In 1905, Wyoming created a game preserve south of Yellowstone, on the northern edge of Jackson Hole, for elk winter range. Insufficient. In that terrible 1910-11 winter, Wyoming appropriated $5,000 to supplement elk feeding. The next year they turned to the federal government, asking for more money.
The US Bureau of the Biological Survey (a forerunner to the US Fish and Wildlife Service) investigated the conditions, and the published report (which included some of Leek’s photos for effect) framed a new approach. The author, Edward Preble, built a case for a new conservation measure. A few years before, Wyoming had asked for federal help in acquiring ideal land for a wildlife refuge. Local ranchers opposed it. But a couple rough winters with elk nibbling at ranchers’ hay and dying in great numbers built support.
The federal government provided $20,000 to purchase hay. In addition, it purchased 1,760 acres and withdrew another thousand acres from the public domain to create the National Elk Refuge just north and east of the town of Jackson. The Izaak Walton League donated more land to expand the refuge. At the refuge, officials fed elk to prevent starvation, an action meant to be temporary that has become a nearly-permanent measure, which has produced some problems (perhaps to be explored in another newsletter).
Layers upon layers are revealed in this short history. Landowners changed patterns on the landscape. That caused elk to alter their habits. Wildlife are considered state property (except, typically, in national parks). State and national governments weighed in to help support elk. So did a conservation organization that acquired private property only to make it public land. Within the Greater Yellowstone Ecosystem, elk move between federal parks and forests and refuges, as well as state lands and private lands.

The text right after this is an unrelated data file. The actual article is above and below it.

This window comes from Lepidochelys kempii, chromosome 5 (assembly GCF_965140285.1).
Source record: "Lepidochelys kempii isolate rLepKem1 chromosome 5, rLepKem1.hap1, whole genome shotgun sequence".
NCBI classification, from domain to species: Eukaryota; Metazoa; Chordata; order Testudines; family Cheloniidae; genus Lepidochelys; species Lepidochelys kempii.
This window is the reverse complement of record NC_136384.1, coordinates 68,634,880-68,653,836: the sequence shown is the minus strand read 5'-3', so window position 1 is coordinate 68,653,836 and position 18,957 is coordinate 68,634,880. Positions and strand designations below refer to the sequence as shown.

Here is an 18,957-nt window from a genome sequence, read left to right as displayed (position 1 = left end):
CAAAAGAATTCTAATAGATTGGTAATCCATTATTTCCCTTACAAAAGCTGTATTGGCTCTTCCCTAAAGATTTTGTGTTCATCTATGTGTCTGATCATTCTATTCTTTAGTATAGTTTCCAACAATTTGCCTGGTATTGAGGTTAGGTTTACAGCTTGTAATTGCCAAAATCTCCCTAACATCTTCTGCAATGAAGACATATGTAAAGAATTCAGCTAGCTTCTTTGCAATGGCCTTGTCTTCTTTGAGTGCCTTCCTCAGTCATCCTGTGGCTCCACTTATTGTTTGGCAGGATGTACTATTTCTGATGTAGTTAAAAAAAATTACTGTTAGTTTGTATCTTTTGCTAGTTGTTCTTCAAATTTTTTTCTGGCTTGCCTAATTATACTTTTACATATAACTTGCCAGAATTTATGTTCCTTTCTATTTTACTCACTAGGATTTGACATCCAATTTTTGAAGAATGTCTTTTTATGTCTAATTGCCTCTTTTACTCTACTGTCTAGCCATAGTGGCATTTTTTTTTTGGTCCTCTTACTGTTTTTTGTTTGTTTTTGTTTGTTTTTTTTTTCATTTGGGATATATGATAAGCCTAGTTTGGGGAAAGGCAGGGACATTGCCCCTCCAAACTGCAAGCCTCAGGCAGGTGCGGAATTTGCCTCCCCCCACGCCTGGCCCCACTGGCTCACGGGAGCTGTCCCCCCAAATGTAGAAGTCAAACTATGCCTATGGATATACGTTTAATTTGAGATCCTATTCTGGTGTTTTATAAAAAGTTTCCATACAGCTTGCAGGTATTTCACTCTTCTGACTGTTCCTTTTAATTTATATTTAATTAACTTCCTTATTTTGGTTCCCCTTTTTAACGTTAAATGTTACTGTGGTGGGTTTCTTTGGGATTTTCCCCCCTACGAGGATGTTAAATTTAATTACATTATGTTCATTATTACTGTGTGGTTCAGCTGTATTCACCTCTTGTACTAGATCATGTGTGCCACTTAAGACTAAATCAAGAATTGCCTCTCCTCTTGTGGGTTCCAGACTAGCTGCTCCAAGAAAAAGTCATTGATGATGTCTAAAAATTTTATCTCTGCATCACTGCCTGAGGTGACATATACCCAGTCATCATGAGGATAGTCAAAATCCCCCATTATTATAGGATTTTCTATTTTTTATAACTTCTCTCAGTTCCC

These circumstances require cooperation for managment and patience among constituencies. But elk (and other wildlife) make questions of property rise to attention. I’ve found that once I begin trying to untangle nature and property, the more I question the appropriateness of such categories.
I wrote an article once that featured conservation in Jackson Hole, although it focused on a different episode; you can find it here. I’ve also written about elk in the Greater Yellowstone Ecosystem, focusing on the 1960s and how the National Park Service addressed an abundance of elk.
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Taking Bearings Next Week
Next week, the Field Trip returns and I’ll be reporting on a trip (several years ago) from the Grand Tetons. Stay tuned!
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Karl Jacoby, Crimes Against Nature: Squatters, Poachers, Thieves, and the Hidden History of American Conservation (Berkeley: University of California Press, 2001) tells the history of poaching and Yellowstone.
Earlier, Leek participated in a posse that killed two Bannocks in 1895, part of the ubiquitous violence associated with colonizing the US West.
Press accounts are available in the Stephen Leek Papers at the American Heritage Center at the University of Wyoming in Laramie.
Robert W. Righter, Crucible for Conservation: The Struggle for Grand Teton National Park (1982, reprint; Moose, WY: Grand Teton Natural History Association, 2000).
Since Grand Teton National Park was created, many private lands were absorbed into the park.
Colleen Friday, an Arapaho artist, made several evocative pieces addressing Leek’s actions.